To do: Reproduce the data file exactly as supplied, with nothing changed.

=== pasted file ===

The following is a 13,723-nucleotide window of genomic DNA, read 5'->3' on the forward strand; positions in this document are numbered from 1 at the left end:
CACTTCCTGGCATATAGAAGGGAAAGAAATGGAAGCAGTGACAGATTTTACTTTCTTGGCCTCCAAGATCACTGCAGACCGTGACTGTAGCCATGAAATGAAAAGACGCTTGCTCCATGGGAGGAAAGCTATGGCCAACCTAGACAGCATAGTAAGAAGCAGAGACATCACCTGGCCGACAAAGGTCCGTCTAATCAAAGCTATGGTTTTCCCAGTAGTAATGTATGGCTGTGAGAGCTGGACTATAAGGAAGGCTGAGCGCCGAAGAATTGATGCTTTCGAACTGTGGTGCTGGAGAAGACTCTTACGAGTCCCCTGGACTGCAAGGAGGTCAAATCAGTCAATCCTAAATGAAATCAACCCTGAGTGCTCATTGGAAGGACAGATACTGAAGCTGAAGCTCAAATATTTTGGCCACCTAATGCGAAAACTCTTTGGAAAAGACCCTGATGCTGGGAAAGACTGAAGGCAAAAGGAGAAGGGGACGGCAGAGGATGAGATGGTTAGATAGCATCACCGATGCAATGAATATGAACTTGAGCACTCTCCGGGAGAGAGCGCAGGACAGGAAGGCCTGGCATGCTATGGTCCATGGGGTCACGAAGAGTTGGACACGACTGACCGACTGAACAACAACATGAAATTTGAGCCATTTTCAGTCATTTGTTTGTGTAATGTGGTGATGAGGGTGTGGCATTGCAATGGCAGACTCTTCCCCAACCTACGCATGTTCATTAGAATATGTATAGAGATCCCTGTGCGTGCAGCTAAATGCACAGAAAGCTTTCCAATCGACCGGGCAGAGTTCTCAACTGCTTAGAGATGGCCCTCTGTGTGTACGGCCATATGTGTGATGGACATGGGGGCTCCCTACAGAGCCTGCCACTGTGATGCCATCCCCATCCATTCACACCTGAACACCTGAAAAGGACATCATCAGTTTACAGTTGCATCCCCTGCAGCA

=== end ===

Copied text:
The following is a 13,723-nucleotide window of genomic DNA, read 5'->3' on the forward strand; positions in this document are numbered from 1 at the left end:
CACTTCCTGGCATATAGAAGGGAAAGAAATGGAAGCAGTGACAGATTTTACTTTCTTGGCCTCCAAGATCACTGCAGACCGTGACTGTAGCCATGAAATGAAAAGACGCTTGCTCCATGGGAGGAAAGCTATGGCCAACCTAGACAGCATAGTAAGAAGCAGAGACATCACCTGGCCGACAAAGGTCCGTCTAATCAAAGCTATGGTTTTCCCAGTAGTAATGTATGGCTGTGAGAGCTGGACTATAAGGAAGGCTGAGCGCCGAAGAATTGATGCTTTCGAACTGTGGTGCTGGAGAAGACTCTTACGAGTCCCCTGGACTGCAAGGAGGTCAAATCAGTCAATCCTAAATGAAATCAACCCTGAGTGCTCATTGGAAGGACAGATACTGAAGCTGAAGCTCAAATATTTTGGCCACCTAATGCGAAAACTCTTTGGAAAAGACCCTGATGCTGGGAAAGACTGAAGGCAAAAGGAGAAGGGGACGGCAGAGGATGAGATGGTTAGATAGCATCACCGATGCAATGAATATGAACTTGAGCACTCTCCGGGAGAGAGCGCAGGACAGGAAGGCCTGGCATGCTATGGTCCATGGGGTCACGAAGAGTTGGACACGACTGACCGACTGAACAACAACATGAAATTTGAGCCATTTTCAGTCATTTGTTTGTGTAATGTGGTGATGAGGGTGTGGCATTGCAATGGCAGACTCTTCCCCAACCTACGCATGTTCATTAGAATATGTATAGAGATCCCTGTGCGTGCAGCTAAATGCACAGAAAGCTTTCCAATCGACCGGGCAGAGTTCTCAACTGCTTAGAGATGGCCCTCTGTGTGTACGGCCATATGTGTGATGGACATGGGGGCTCCCTACAGAGCCTGCCACTGTGATGCCATCCCCATCCATTCACACCTGAACACCTGAAAAGGACATCATCAGTTTACAGTTGCATCCCCTGCAGCA